02 Jul Kids & Parents: Watch out for Text Neck and Hurty QWERTY
What’s the normal posture of a teenager these days? Hint: This position once was known as the BlackBerry prayer. Head down, back and neck curved, thumbs flying all while using their smart phones. However, the practice of posture-torquing texting has created serious consequences for our skeletal structure – in a phrase, “text neck”. Here’s what you need to know and do.
“Text Neck” is a condition being seen more and more often by the health care community. It is form of repetitive stress injury that can have lifelong consequences. Think about the wrist and hand pain many adults experience from “mousing” all day without taking breaks or doing the recommended stretches that promote blood circulation. For many, the consequence for too much “mousing” is having to wear a brace or undergo surgery for carpal tunnel syndrome. Text neck could result in the same corrective therapies for an entire generation. Why?
In June 2006 in the USA, there were 12.5 billion texts sent monthly. By June 2011, that number grew to 196.9 billion. It is estimated that the average teen is sending more than 3,300 texts per month.
The body will revolt against being static for any period of time. A story posted on CNN tells the saga of a young teen who now has to endure corrective therapies to modify or reverse the pain she experiences as a result of persistent texting. Her neck and shoulder pain are the result of a near reversal of the normal angle of the neck portion of her spine.
To think that any teen will willfully stop their texting is unreasonable BUT there’s an app for that! For Google’s Android phones, there’s an application that will signal when the angle of the phone has exceeded healthful limits. Both visual and vibrating signals will help users keep proper postures.
In practical terms, though, we all need to take a break and add stretching to our regimen no matter what age we are. Parents are texting more to stay in touch with teens as well as surfing the web, reading from a Kindle or watching YouTube and Netflix videos. All these devices require static postures. Our own data also show that people accessing the Clark Insurance web site are increasingly doing so from mobile devices whether from cell phones or tablets. Both devices, however, encourage postures that are unhealthy but that can be modified.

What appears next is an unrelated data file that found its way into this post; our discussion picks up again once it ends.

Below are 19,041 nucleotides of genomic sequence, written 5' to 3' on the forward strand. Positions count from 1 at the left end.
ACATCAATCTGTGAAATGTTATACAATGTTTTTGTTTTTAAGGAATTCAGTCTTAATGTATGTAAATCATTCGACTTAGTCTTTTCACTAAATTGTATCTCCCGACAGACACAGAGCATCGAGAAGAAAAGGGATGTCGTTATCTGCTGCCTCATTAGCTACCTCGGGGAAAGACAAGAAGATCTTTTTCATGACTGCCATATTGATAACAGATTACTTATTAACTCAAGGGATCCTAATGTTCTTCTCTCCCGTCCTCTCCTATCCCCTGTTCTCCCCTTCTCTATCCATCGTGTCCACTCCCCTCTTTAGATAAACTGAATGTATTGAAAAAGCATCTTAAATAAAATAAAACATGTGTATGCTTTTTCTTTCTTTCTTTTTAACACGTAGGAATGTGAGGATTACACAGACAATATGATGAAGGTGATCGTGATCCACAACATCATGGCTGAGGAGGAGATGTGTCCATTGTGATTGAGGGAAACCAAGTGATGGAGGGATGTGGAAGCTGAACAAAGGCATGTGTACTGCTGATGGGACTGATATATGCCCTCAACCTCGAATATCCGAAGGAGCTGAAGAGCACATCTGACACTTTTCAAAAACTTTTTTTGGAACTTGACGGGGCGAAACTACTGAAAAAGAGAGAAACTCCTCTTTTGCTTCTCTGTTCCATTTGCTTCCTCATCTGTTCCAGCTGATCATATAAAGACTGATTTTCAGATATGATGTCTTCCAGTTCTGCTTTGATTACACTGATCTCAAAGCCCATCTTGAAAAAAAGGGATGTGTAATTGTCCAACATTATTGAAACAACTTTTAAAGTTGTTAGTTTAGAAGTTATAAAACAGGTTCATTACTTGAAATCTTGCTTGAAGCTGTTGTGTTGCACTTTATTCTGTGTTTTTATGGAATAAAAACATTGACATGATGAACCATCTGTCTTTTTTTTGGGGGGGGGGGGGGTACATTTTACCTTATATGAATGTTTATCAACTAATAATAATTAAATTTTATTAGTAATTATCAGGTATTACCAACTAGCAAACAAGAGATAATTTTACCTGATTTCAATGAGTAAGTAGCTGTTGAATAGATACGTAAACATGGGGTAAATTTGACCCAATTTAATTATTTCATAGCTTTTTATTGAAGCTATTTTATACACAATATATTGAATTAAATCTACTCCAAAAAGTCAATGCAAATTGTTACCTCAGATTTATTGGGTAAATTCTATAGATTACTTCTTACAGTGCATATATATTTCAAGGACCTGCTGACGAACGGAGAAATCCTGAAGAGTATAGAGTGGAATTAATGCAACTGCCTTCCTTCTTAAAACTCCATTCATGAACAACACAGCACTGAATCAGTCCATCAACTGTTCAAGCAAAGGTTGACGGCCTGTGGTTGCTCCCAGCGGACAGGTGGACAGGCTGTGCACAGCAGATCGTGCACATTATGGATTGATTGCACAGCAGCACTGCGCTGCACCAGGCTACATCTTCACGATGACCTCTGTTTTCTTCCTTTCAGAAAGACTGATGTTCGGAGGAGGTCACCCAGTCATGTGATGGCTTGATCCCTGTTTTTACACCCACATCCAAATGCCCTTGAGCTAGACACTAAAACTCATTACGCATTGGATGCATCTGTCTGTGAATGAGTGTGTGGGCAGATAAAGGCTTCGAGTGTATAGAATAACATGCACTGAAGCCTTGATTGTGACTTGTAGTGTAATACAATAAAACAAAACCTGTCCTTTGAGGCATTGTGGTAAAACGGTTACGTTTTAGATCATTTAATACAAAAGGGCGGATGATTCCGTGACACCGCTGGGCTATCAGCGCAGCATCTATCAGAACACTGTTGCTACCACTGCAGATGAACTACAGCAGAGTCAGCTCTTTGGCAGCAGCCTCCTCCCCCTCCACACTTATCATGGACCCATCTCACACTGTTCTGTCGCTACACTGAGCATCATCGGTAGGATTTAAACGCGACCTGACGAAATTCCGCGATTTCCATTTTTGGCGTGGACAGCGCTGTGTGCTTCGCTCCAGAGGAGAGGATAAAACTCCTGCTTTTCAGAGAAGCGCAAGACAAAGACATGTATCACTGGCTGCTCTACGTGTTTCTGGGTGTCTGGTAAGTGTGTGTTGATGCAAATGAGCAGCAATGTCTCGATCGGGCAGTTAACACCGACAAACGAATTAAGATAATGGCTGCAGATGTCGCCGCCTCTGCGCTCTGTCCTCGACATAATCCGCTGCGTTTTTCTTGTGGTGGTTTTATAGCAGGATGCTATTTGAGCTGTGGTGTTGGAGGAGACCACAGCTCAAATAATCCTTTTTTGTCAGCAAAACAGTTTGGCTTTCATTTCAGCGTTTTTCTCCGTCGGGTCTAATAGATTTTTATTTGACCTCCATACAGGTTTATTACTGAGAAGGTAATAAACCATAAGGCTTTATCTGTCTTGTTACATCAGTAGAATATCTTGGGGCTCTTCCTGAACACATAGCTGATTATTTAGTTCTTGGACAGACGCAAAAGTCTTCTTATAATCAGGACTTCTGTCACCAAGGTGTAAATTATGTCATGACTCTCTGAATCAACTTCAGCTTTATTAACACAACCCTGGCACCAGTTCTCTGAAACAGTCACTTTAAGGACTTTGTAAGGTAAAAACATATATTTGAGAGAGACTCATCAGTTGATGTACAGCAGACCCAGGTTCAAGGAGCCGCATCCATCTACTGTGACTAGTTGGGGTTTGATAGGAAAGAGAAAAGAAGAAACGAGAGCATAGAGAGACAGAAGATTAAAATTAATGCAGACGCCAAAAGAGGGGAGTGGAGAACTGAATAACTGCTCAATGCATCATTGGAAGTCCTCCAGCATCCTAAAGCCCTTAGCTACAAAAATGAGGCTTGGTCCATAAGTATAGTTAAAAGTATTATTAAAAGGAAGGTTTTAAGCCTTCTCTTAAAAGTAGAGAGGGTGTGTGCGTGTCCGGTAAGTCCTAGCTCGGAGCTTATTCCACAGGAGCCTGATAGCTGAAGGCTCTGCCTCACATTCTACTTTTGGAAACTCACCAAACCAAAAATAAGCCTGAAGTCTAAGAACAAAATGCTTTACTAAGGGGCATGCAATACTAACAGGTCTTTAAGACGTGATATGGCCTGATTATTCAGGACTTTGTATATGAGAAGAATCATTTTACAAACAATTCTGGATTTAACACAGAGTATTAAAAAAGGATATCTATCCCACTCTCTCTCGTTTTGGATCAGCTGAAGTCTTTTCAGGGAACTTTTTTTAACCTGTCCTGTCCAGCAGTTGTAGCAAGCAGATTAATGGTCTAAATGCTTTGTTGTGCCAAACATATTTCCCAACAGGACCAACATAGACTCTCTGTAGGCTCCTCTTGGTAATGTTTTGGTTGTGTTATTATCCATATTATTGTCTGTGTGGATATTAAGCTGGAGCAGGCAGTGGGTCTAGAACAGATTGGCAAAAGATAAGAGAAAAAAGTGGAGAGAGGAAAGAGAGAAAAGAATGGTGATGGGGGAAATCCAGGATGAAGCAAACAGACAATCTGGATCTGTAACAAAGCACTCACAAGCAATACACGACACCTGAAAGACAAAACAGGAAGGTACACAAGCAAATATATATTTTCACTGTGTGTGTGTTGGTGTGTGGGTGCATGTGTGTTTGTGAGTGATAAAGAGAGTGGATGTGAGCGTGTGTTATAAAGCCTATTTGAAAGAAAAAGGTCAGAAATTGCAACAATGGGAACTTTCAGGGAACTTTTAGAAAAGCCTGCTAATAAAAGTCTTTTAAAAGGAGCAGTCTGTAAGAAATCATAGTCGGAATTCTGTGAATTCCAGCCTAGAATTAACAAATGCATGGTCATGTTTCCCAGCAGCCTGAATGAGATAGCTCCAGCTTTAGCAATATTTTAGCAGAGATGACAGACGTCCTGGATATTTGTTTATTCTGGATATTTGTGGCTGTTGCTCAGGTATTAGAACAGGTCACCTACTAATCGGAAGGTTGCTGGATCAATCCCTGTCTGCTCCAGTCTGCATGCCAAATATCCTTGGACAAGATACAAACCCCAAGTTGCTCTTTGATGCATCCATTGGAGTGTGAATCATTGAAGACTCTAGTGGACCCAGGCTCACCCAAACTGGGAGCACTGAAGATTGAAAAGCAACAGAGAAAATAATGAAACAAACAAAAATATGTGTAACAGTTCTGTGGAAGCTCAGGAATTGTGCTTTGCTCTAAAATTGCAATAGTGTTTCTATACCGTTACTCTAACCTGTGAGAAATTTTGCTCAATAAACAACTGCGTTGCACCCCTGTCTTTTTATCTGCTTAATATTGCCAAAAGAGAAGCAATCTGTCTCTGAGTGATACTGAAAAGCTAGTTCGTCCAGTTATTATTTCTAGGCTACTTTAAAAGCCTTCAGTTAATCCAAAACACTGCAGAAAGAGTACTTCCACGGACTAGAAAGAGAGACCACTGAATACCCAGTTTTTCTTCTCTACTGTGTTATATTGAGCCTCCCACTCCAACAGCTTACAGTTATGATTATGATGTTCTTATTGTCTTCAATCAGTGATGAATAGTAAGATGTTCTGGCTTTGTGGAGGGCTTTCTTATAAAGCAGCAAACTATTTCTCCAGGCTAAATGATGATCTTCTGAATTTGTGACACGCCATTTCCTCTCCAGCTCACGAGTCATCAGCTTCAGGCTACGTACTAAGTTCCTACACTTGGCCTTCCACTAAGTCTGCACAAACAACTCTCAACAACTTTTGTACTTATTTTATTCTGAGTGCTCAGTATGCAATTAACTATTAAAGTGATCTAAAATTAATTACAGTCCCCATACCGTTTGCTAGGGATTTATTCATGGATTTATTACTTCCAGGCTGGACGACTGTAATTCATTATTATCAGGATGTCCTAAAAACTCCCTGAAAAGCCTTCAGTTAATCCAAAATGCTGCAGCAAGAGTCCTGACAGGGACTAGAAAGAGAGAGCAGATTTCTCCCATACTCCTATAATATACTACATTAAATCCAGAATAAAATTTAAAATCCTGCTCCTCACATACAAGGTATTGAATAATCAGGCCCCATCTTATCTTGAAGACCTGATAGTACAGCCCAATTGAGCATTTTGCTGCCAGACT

What should anatomically correct texting look like? You need to keep your neck in an upright neutral position. Start by standing with your ears over your shoulders, eyes looking straight ahead. By bringing your mobile device up to meet that stance, you’ll relieve stress on your neck. So how do you avoid having your arms become a problem from holding up your device? When reading, hold the phone in one hand at the appropriate height and support that arm at the elbow with the other hand. Another neutral position is to lie down on a couch with good head support. When using tablets or phones, sit against a couch or wall with your knees bent and rest your elbows on your knees to maintain the proper position.
Most important, however, is to keep moving. Don’t rob your muscles of oxygen-rich blood.
You can’t make this stuff up but the incidence of people walking into traffic, signs, posts as well as other people while texting is becoming an issue. Near-misses or minor injuries might be enough for some to learn a lesson but for many, thumbing their QWERTY keyboard overrides any common sense or awareness of their surroundings. It’s bad enough that far too many people text while driving – now we have to watch out for those who text while walking. While it seems that time will cure those who present such hazards to themselves and others, some municipal officials have actually tried to introduce ordinances and safety measures to alert people who are distracted while walking – padding for posts, fines for being distracted while texting, and sensors that alert pedestrians of upcoming crosswalks and street corners.
It is doubtful the human mind will evolve quickly enough to multi-task safely when it comes to texting and doing other activities. With that in mind, perhaps it’s time to put the phone away, look where you’re going and enjoy the day and the journey you’re on.